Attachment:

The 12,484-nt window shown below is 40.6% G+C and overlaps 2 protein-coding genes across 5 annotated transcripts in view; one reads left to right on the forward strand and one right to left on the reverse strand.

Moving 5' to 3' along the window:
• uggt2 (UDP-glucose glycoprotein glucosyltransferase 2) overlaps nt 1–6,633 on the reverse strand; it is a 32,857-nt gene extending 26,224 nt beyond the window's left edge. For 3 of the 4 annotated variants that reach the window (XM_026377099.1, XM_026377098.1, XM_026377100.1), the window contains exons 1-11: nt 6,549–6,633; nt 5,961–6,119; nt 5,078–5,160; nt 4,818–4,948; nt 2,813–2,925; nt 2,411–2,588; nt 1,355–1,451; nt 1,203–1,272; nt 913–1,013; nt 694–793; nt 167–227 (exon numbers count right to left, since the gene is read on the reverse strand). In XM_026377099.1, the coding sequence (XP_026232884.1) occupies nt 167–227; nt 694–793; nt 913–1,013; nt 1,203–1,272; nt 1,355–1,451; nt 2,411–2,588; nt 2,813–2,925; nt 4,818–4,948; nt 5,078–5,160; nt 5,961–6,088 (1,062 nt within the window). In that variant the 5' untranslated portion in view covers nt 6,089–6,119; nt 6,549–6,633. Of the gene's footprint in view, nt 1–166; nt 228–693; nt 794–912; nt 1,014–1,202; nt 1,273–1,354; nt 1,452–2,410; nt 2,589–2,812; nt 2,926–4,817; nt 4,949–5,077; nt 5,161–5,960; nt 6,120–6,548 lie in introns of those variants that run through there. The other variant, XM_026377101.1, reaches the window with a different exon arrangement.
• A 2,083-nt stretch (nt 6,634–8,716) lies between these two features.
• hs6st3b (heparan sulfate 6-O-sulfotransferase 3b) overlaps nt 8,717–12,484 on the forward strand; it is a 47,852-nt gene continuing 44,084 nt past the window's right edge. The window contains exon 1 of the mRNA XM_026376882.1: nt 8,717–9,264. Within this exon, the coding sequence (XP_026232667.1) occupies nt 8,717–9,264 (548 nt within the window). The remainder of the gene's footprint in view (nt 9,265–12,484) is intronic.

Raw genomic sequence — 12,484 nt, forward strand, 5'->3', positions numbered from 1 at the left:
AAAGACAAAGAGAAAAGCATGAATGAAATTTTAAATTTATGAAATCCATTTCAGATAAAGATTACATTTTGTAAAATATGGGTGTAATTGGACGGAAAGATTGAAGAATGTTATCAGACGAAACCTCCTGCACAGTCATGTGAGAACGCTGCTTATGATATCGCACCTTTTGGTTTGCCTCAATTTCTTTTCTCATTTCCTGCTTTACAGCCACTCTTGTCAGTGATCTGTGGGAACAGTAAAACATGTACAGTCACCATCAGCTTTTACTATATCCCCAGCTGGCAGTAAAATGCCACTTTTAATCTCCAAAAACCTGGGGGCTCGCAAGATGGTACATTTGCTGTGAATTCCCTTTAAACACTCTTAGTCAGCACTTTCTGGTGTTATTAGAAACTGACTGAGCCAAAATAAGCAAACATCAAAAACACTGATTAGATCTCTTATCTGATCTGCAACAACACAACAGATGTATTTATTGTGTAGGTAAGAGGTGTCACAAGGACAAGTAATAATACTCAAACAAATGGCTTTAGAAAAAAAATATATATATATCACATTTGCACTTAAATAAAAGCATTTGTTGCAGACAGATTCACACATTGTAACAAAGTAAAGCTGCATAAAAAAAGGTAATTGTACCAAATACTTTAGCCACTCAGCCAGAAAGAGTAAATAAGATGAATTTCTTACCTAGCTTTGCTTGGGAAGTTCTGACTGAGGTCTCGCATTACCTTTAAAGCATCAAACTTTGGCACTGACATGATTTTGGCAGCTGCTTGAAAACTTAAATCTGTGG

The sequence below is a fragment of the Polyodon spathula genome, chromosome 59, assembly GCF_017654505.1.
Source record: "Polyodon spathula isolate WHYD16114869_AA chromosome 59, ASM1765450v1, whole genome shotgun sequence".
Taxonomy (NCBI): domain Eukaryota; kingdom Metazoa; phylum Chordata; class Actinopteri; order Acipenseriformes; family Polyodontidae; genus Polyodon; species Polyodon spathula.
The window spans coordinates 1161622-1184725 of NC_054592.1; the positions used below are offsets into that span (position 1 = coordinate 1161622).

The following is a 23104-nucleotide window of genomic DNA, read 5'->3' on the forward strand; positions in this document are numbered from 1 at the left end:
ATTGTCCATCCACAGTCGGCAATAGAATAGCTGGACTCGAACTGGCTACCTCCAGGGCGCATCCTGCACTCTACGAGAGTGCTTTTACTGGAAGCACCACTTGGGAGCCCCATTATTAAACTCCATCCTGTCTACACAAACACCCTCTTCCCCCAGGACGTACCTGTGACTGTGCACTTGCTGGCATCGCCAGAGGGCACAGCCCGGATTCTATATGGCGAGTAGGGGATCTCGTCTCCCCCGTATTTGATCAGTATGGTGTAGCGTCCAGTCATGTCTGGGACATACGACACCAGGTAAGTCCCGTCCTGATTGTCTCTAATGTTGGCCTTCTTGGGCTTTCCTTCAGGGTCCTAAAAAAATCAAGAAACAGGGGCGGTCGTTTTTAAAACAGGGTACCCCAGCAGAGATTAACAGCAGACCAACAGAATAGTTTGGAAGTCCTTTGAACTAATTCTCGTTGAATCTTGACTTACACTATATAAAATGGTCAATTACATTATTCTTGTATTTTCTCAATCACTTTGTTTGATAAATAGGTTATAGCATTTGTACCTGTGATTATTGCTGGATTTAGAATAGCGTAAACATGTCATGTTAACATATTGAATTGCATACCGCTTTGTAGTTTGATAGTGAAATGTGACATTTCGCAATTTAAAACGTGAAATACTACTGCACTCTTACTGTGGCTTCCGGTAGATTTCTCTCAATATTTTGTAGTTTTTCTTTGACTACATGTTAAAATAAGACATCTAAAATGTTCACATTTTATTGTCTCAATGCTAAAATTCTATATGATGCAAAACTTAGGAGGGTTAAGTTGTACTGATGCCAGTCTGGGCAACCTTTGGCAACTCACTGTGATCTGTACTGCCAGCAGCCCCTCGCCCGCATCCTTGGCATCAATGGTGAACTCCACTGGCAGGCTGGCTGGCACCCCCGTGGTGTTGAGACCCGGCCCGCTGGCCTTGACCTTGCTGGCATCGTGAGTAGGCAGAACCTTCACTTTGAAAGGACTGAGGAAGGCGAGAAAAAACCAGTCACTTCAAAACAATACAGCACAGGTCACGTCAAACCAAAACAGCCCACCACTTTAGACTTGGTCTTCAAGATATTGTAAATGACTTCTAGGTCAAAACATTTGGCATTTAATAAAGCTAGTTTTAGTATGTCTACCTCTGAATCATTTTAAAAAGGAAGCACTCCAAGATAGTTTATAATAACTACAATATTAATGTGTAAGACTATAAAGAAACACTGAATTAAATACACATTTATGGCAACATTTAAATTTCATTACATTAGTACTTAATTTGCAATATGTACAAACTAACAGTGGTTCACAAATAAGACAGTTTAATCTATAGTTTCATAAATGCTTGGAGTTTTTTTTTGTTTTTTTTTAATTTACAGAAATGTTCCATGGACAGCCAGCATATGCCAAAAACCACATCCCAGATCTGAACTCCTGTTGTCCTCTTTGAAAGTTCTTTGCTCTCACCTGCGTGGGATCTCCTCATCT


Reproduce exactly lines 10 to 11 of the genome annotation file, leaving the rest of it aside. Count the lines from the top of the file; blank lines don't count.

Taxonomy (NCBI): domain Eukaryota; kingdom Metazoa; phylum Chordata; class Actinopteri; order Acipenseriformes; family Polyodontidae; genus Polyodon; species Polyodon spathula.
The window spans coordinates 1161622-1184725 of NC_054592.1; the positions used below are offsets into that span (position 1 = coordinate 1161622).